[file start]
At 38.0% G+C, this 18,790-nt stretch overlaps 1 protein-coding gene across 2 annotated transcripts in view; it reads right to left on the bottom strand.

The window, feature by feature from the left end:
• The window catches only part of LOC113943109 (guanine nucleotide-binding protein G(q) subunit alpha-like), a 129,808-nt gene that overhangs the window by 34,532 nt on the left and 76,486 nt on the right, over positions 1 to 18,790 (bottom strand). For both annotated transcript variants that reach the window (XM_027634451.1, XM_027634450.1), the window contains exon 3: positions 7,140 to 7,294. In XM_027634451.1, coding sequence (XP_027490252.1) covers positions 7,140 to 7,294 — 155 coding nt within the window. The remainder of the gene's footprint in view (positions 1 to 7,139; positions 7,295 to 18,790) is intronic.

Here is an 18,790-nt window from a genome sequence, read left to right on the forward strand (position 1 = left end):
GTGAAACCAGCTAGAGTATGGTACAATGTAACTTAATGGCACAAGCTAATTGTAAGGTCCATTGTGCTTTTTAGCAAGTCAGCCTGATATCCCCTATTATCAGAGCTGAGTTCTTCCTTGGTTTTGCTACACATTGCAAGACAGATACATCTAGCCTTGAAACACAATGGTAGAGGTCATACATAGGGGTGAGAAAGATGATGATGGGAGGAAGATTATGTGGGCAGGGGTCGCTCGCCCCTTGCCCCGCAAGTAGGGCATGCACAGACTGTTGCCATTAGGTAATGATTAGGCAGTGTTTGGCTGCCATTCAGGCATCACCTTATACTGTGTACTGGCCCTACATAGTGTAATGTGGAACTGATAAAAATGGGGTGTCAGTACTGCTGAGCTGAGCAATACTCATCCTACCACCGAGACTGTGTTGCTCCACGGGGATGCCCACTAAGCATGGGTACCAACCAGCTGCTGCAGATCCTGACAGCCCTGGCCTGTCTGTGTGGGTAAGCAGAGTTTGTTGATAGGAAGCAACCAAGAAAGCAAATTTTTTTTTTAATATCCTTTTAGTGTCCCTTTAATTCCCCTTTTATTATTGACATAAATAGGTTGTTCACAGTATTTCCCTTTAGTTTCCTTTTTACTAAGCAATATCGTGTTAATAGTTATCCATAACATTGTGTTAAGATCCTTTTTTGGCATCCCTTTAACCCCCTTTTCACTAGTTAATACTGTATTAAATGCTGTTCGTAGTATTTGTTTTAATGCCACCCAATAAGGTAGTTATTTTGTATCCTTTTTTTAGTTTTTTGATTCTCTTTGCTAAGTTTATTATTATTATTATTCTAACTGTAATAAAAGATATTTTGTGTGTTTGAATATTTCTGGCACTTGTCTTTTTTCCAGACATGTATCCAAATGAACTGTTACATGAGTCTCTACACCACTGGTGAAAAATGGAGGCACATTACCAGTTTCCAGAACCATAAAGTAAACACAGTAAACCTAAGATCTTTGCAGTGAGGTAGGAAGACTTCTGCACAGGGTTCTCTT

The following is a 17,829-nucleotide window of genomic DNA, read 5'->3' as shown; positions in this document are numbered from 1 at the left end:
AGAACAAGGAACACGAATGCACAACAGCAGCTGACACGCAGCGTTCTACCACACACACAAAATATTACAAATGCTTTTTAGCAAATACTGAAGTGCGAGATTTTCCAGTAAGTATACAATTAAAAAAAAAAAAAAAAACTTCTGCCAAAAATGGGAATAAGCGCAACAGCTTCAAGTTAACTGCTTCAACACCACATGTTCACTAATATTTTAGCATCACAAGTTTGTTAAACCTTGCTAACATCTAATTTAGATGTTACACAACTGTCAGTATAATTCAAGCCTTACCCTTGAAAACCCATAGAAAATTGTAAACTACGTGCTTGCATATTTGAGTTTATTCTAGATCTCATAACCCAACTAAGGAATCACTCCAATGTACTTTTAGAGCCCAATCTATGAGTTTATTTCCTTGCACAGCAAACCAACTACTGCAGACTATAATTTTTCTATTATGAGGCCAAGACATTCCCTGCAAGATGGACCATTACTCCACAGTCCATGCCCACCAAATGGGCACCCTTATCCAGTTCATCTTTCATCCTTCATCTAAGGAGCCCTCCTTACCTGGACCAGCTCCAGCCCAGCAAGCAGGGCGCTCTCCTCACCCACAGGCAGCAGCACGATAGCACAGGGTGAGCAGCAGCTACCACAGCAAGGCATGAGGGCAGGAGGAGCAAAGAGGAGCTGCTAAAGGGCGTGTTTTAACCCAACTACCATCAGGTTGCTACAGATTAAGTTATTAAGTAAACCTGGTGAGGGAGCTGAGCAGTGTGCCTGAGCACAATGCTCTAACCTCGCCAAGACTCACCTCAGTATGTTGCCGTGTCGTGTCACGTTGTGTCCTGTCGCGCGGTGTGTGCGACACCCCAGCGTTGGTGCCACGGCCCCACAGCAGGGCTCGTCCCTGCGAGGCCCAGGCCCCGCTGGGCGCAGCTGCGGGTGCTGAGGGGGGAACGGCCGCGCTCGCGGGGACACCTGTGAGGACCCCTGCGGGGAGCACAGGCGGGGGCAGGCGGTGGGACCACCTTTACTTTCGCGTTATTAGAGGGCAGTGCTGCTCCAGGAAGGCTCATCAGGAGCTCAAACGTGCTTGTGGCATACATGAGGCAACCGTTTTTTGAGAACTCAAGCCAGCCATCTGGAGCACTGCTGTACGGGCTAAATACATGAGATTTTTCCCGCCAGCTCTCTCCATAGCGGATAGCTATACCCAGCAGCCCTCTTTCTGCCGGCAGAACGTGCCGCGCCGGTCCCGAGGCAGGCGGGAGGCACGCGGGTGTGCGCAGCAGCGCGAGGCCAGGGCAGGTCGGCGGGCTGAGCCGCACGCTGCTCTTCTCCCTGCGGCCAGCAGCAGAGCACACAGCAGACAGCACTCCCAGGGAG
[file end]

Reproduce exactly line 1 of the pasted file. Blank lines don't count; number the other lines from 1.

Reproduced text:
At 38.0% G+C, this 18,790-nt stretch overlaps 1 protein-coding gene across 2 annotated transcripts in view; it reads right to left on the bottom strand.